Wynn Resorts’ Sexual Harassment Issues Continue One Year After Steve Wynn’s Departure

February 21, 2019, 10:40 PM UTC

Among the many changes Wynn Resorts has made in the wake of a sexual harassment scandal that toppled its founder Steve Wynn, its executives and their families are no longer allowed to avail themselves of spa services such as massages at the company’s hotels.

The Las Vegas-based casino resort operator has also eliminated some in-room guest services, such as manicures and haircuts. All salon and housekeeping staff will be given electronic devices to call for help if they are harassed or attacked, according to an internal document obtained by Bloomberg.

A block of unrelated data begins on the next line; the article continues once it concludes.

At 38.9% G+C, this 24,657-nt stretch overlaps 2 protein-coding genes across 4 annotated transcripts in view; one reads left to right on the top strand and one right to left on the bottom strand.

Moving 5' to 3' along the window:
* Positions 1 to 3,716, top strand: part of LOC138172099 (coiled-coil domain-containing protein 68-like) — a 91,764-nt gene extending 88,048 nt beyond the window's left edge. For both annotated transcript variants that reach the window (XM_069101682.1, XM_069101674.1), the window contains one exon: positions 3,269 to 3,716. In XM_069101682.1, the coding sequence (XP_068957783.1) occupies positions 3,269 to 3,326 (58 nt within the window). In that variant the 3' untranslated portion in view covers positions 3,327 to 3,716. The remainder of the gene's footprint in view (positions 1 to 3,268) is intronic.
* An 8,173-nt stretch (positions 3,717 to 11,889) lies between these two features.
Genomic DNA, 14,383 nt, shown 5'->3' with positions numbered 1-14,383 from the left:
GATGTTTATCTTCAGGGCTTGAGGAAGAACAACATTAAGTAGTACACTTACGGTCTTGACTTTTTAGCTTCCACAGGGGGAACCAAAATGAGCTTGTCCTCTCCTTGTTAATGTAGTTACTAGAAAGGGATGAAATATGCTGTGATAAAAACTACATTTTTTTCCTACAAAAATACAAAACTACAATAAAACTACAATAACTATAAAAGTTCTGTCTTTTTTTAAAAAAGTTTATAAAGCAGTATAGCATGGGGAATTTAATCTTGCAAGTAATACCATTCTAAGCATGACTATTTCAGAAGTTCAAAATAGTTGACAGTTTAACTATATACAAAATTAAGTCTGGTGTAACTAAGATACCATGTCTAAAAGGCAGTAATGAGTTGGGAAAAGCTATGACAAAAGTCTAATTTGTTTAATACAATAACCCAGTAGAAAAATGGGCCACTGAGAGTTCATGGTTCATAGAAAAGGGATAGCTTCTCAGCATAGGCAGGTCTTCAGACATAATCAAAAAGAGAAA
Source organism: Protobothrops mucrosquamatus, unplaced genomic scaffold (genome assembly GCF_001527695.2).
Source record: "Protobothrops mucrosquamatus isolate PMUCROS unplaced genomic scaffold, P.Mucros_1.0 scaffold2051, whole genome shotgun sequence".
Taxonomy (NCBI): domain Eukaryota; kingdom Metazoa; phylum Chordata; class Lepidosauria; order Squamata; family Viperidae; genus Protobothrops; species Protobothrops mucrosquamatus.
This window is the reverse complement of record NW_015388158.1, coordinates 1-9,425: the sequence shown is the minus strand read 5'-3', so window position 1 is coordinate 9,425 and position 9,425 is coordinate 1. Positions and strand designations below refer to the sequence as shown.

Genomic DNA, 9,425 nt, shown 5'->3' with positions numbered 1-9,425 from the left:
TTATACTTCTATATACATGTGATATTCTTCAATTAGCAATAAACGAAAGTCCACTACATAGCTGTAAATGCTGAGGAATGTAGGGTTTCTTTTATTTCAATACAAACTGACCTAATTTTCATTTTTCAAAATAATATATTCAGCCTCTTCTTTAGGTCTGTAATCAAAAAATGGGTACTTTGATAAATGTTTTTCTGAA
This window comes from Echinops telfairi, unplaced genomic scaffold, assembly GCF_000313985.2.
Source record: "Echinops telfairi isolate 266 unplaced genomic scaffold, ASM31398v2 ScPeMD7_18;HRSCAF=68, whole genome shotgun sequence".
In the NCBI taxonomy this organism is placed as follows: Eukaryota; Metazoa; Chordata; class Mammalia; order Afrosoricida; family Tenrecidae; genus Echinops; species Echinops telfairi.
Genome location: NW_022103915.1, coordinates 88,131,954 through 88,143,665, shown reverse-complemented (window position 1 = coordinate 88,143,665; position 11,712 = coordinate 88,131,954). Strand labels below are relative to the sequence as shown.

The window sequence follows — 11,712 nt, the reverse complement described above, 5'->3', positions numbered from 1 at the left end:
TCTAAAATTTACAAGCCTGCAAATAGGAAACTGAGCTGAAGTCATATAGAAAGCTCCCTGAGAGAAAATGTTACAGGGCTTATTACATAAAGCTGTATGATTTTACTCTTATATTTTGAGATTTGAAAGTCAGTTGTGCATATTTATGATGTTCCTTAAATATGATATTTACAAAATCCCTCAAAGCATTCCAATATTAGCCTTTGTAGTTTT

The company’s founder and chief executive officer stepped down a year ago following reports of sexual harassment and misconduct. He said all acts were consensual, although the executive sold all of his Wynn Resorts shares and moved out a company-owned villa.

Wynn Resorts is still coping with the fallout of the scandal. A Nevada complaint against the company detailed allegations of sexual harassment by seven employees, including four who worked at a salon or spa.

The Nevada Gaming Commission is scheduled to meet Feb. 26 to rule on a negotiated settlement between Wynn Resorts and the state. The company is expected to pay a fine, but not lose its license. Massachusetts regulators recently agreed to settle a suit brought by the billionaire over access to documents for their investigation into the company. The gaming commission there is expected to hold a hearing shortly to determine whether Wynn Resorts is still allowed to open a new casino outside Boston in June.